updated 1/16/2006 2:04:27 PM ET 2006-01-16T19:04:27

The dog hopped on three legs, pain from bone cancer so bad that he wouldn’t let his afflicted fourth paw touch the floor. His owner was bracing for euthanasia when scientists offered a novel experiment: They injected a fiery sap from a Moroccan plant into Scooter’s spinal column — and the dog frolicked on all fours again for several months.

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The chemical destroyed nerve cells that sensed pain from Scooter’s cancer, not helping the tumor but apparently making him no longer really feel it.

The dramatic effect in dogs has researchers from the National Institutes of Health preparing to test the chemical in people whose pain from advanced cancer is unrelieved by even the strongest narcotics.

The first human study could begin by next year, at the NIH’s Bethesda, Md., hospital. A second study in pain-ridden dogs is slated for this summer at the University of Pennsylvania.

If the research pans out, it might one day offer doctors, and veterinarians, a desperately needed new approach to attack intractable pain. And it’s from an unlikely source, a more potent cousin of the chemical that makes chile peppers hot.

Why would a substance that feels like it’s burning a hole in your tongue — yes, one researcher tasted it — relieve pain, too?

Selective targets
This fiery chemical, called resiniferatoxin or RTX, can poison certain nerve cells that control a type of heat-related, inflammatory pain, apparently eliminating one of the body’s pain-sensing systems. Yet it doesn’t seem to harm other nerves that sense, say, the sharp pain from stepping on a tack.

“The beauty of this is it just selectively targets,” explains Dr. Andrew Mannes, an NIH anesthesiologist who specializes in pain management.

“If you live a long time, you need all your pain systems. There are people on morphine drips with really no other option. (Eliminating one) seems like a good trade.”

The discovery led government scientists to scour the hillsides of Morocco for the cactus-like plant and take the unusual step of essentially manufacturing an experimental drug from its sap.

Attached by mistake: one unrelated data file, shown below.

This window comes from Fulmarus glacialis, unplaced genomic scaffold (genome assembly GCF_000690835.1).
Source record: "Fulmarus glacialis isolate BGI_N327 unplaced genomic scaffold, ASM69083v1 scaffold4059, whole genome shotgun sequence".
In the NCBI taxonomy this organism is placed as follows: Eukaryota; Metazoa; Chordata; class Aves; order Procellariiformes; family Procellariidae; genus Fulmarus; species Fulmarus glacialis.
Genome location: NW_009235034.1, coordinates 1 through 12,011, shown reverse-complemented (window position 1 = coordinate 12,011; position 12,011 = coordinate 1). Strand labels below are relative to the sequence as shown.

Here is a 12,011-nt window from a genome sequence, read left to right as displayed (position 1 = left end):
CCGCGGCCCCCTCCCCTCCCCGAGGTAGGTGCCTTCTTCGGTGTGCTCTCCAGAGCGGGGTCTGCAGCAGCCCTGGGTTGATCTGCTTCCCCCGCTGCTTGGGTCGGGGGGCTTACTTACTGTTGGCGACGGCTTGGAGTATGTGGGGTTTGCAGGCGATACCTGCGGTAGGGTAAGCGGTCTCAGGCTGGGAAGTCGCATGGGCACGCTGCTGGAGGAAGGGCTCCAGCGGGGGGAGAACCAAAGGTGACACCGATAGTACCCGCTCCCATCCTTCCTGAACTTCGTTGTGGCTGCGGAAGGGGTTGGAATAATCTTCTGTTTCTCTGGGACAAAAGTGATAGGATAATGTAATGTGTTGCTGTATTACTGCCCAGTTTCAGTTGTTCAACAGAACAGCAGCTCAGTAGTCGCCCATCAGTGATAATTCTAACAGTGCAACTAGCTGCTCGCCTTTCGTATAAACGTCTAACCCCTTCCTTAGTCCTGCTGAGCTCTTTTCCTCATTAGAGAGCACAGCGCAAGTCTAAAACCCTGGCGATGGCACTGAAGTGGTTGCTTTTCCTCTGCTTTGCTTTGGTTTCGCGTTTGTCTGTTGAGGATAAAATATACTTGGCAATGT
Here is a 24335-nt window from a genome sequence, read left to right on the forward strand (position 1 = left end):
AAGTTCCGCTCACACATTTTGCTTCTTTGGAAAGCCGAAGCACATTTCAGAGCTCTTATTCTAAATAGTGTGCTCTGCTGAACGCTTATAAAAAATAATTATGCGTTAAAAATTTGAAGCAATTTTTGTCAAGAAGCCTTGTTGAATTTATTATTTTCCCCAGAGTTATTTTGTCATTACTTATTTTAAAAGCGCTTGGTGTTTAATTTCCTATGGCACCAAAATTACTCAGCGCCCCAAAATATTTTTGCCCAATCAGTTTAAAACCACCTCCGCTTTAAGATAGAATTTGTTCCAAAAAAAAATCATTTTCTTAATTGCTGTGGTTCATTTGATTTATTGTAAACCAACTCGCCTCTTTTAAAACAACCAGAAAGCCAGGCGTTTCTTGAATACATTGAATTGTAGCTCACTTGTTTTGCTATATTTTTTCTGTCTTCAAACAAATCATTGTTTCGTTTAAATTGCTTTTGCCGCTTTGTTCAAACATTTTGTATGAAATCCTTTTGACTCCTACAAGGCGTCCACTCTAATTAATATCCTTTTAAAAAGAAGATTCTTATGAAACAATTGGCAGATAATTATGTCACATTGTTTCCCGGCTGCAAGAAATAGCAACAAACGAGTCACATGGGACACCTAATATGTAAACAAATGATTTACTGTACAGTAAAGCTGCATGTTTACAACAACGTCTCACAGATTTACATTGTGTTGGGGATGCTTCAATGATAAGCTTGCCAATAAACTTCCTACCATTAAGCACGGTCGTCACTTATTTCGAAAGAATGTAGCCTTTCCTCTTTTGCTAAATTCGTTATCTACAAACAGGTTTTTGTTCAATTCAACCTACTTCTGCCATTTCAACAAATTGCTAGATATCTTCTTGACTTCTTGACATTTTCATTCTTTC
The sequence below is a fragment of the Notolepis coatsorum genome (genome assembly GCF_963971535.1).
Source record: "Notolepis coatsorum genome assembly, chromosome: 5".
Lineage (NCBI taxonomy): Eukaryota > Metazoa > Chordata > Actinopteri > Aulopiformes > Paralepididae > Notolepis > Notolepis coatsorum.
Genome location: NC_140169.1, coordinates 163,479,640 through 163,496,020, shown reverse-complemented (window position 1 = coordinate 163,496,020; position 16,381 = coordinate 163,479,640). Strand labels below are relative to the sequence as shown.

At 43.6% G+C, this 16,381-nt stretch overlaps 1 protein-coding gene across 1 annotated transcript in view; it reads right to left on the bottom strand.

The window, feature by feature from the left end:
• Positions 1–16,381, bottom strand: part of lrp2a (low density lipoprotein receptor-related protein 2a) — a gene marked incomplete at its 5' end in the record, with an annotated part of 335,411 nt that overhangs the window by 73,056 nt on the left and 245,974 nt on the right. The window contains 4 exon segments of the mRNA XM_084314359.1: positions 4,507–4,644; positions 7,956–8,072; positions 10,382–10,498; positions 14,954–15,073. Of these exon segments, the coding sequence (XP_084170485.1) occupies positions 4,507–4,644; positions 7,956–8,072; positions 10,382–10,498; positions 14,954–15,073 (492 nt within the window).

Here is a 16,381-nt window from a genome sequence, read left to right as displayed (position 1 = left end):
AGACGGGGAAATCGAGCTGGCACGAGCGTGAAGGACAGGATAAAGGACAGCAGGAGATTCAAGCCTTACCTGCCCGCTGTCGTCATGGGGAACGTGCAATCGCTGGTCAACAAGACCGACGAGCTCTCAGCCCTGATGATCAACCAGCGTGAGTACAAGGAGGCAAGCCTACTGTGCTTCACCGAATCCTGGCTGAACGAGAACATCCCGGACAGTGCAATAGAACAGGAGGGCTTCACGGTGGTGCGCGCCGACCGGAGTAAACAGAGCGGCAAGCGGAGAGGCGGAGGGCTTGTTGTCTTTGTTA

Narcotics called opioids, such as morphine, are the mainstay of treatment for pain from late-stage cancer. But between 5 and 15 percent of patients — anywhere from 40,000 to 100,000 Americans a year, Mannes estimates — don’t get relief. There’s an urgent quest for novel options.

Michael Iadarola, a pharmacologist with NIH’s National Institute of Dental and Craniofacial Research, was studying how nerve endings in the skin and other body parts move the “I’m hurting” message up to the brain. For cancer-caused pain, one route is through certain nerve cells, or neurons, in the spinal region that also carry a specific receptor controlling calcium flow. Too much calcium kills cells.

Capsaicin, that chile pepper chemical, stimulates this so-called vanilloid receptor to let in extra calcium. But RTX, from a plant long known to cause skin rashes and other irritation, proved 1,000 times more potent. Touched to vanilloid-bearing neurons, RTX spurs a flood of calcium that shatters the cells’ walls and quickly kills them.

Getting RTX to just the right cells requires an injection similar to the pain-relieving epidurals that women receive during childbirth, but deeper into the spinal column. Complicating matters, RTX temporarily burns before it deadens pain, so the injection requires general anesthesia.

RTX seemed to work in rats, but Iadarola needed more evidence.

Enter dogs, who get many human diseases and often react to human medicines just like people do, notes Dr. Dorothy Brown, a Penn veterinary surgeon.

She injected RTX into 18 dogs with untreatable bone cancer pain. The next day, the dogs once again put weight on their diseased legs. While all eventually were euthanized because of worsening cancer, their owners reported weeks, sometimes months, of playing and activity.

The main side effect so far: The dogs wake up panting heavily for a few hours. Presumably, they’re flushed like people get after eating hot peppers. “When this is injected into people, they are going to sweat like a bear,” until the RTX finishes working, Brown predicts.

Optimistic, the NIH is hunting a pharmaceutical company to take over developing the experimental drug. That may be a challenge: This would be a small market. Still, the Food and Drug Administration already has designated RTX a potential orphan drug, easing research requirements.

Regardless of industry interest, if RTX works in people like it seems to in dogs, “we’ll go the distance ... and make it a medicine,” pledges Iadarola.

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